The Empty Quarter

While moored up in Devizes, we saw our “old friend” John Pinkerton (last seen looking a bit abandoned in Savernake forest) heading down to the winding hole with a few youngsters who were the new owners, and then back up towards the summit; saw it again moored up a day or so later. Wonder what they’re going to use it for: The K&A Trust have pretty well sown up the trip boat market down here. If they’d acquired it for business purposes, it’s a clearly long time coming to fruition, and it’s not an obvious boat to use for pleasure/cruising.

Heading into the Vale of Pewsey, the villages are [a] small; [b] rather remote from the canal; [c] have odd names like Cuckoo’s Knob, Ram Alley and All Cannings (a lie because there’s Bishop’s Cannings next to it; and [d] don’t have shops that sell basic provisions, let alone freshly baked croissants and newspapers – Biggles does like a freshly baked newspaper. Meandering between the chalk hills of the Marlborough downs and Ridgeway to the north and Salisbury plain to the south, one canal guide suggests that this is England’s nearest thing to La France Profonde but I rather suspect the Upper Thames from Eynsham to Lechlade comes closer. Mind you, the long lock-free pound comes as a welcome change.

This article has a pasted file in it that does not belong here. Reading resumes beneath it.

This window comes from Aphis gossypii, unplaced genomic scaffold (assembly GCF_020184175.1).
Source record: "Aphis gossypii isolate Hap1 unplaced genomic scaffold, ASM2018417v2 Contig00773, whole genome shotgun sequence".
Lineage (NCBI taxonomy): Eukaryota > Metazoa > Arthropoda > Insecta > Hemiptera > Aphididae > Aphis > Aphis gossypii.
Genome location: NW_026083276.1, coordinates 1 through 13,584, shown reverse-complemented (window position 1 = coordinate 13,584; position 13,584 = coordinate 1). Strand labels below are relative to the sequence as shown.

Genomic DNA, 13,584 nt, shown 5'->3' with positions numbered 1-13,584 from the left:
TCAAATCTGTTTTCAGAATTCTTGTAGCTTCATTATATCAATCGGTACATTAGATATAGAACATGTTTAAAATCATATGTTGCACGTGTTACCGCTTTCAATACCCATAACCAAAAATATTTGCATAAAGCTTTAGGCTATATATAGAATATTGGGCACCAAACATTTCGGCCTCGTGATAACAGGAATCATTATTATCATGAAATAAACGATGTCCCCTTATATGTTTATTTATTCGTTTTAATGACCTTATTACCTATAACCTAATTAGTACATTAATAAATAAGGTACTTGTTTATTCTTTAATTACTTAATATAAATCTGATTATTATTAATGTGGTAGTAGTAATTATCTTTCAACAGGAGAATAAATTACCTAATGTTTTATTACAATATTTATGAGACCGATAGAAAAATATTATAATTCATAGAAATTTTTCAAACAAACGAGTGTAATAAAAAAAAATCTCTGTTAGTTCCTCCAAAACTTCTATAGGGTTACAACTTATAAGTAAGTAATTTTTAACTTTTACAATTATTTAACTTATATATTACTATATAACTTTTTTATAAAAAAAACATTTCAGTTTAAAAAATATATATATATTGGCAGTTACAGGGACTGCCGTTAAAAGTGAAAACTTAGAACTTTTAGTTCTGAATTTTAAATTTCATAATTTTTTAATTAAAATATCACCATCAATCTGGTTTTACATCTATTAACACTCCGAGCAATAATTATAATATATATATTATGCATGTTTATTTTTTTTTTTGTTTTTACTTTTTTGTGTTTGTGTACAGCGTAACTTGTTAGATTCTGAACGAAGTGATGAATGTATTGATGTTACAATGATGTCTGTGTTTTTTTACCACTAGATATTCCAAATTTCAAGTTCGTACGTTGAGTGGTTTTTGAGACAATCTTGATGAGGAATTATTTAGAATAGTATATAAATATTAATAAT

We’d stopped at The Barge at Honeystreet Wharf on the way to Bath, but it was a hot and beautifully sunny Sunday lunchtime, we had a visitor, and the place was unsurprisingly mobbed and in the general melee nothing seemed obviously out of the ordinary. Just another canal-side pub in the middle of nowhere, with a camp site out the back serving food all day to the masses, On a quiet Monday evening, it became obvious that although pretty quiet, there was a higher than usual proportion of “unusual people”  and boats around.

For example: inside the pub, sitting next to a stack of instruments for anyone to pick up and play, a smartly dressed woman of a certain age (as they say)  was sitting on the sofa with a slightly younger middle-aged gentleman in T-shirt and scruffy shorts. She couldn’t keep her eyes, hands or lips off him, behaving like a teenager in lurve used to when we were young, while a beautiful seal-point Siamese sat on the sofa armrest staring them out, and we could have sworn the large photograph of Jimi Hendrix (sitting at a drum kit!) immediately behind them was growing a  speech bubble that said “get a room”. Even the Siamese got bored with watching after a while, and stalked outside onto a boat that an old lady was painting with primer in the dark.

Then you see that Honeystreet is twinned with Roswell, the lethal scrumpy is called Area 51, the local real ale is called Croppie, and you realise that you have accidentally stumbled into “The Most Famous Pub in the Universe” – Galactic HQ of crop circle enthusiasts.

The Barge Inn, Honeystreet Wharf

The Barge Inn, Honeystreet Wharf

And then a few more locks uphill soon brought us to Crofton Top Lock, the end of the all-too-short summit pound. It’ll be downhill all the way to Reading from now on – and you can take that any way you want…

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